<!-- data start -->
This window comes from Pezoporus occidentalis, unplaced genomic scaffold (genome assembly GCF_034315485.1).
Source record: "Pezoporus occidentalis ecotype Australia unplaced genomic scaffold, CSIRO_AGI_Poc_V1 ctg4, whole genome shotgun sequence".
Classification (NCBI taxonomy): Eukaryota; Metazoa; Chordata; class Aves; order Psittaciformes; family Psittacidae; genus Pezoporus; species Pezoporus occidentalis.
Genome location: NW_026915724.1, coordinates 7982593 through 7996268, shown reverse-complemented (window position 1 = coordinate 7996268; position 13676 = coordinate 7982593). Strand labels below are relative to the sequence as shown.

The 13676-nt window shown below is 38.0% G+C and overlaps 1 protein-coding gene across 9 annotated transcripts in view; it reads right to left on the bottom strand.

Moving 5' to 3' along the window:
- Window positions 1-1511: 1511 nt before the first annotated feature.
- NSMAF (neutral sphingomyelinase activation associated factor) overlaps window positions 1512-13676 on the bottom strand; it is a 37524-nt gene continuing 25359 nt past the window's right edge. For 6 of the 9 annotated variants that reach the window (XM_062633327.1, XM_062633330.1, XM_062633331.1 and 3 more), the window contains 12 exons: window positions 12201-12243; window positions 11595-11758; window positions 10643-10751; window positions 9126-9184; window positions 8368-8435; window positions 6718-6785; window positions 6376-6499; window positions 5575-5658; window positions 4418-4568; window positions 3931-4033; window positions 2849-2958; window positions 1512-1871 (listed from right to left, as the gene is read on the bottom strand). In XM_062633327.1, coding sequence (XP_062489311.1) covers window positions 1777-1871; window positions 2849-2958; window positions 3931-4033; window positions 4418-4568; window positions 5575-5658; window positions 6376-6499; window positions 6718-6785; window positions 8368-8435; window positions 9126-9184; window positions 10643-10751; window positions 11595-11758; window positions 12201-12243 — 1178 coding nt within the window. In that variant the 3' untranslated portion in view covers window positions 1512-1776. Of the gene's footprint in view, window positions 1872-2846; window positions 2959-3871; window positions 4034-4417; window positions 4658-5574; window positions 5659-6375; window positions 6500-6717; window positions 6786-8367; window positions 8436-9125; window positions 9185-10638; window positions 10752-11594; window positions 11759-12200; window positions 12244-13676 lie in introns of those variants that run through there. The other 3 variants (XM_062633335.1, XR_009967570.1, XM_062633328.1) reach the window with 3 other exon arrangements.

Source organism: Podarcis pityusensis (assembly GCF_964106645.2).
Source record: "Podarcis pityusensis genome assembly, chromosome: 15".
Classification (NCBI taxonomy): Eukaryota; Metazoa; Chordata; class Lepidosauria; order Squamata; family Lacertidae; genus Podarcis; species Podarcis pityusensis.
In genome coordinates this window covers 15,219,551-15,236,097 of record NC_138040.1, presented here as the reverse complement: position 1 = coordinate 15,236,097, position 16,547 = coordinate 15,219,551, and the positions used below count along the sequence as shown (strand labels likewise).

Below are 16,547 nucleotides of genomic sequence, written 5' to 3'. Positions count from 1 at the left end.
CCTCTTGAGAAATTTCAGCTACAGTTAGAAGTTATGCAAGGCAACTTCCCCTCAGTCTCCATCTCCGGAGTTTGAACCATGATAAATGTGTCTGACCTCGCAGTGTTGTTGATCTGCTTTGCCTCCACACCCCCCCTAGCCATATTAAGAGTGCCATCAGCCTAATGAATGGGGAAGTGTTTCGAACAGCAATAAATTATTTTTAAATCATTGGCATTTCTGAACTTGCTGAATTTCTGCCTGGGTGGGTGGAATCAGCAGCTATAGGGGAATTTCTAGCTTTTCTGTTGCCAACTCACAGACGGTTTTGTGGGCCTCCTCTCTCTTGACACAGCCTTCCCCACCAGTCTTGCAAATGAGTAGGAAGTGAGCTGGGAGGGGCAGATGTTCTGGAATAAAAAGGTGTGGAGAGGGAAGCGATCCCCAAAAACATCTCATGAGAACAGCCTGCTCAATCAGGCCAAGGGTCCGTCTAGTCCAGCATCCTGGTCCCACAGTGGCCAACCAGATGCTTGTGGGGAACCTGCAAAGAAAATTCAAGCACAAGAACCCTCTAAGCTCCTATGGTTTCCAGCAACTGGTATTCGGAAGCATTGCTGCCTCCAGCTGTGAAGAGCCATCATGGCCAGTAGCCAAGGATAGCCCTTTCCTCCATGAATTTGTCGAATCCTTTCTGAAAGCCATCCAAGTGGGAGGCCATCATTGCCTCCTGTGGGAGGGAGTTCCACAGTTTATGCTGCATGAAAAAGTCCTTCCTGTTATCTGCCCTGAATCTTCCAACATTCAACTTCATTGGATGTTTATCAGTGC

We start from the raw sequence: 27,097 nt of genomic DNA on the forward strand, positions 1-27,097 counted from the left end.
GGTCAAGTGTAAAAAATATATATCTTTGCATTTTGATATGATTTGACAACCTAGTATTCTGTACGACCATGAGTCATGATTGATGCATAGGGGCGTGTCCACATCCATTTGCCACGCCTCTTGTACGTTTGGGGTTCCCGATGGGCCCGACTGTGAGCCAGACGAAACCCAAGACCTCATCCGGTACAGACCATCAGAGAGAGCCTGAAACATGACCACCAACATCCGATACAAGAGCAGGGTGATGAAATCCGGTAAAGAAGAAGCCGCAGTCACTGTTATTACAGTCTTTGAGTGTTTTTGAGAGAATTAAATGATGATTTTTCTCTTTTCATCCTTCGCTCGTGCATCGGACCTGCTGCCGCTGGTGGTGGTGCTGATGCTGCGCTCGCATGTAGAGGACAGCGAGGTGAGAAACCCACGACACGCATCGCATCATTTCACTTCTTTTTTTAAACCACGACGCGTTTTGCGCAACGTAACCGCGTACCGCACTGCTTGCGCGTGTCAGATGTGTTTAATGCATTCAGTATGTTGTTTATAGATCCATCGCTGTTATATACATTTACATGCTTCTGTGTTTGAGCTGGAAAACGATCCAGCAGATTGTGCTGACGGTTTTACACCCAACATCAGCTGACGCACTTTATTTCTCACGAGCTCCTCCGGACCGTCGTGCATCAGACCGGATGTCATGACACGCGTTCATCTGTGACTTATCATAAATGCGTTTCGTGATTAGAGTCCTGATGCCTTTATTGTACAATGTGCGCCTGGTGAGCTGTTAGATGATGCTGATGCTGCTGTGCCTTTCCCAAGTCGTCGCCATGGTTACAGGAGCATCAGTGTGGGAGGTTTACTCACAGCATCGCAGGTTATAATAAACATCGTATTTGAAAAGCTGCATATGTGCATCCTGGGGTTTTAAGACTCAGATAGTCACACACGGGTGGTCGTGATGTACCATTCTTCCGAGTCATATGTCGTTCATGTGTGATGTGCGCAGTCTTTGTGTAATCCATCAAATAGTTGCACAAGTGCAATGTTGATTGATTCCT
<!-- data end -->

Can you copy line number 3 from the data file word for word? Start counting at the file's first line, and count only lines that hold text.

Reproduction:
Classification (NCBI taxonomy): Eukaryota; Metazoa; Chordata; class Aves; order Psittaciformes; family Psittacidae; genus Pezoporus; species Pezoporus occidentalis.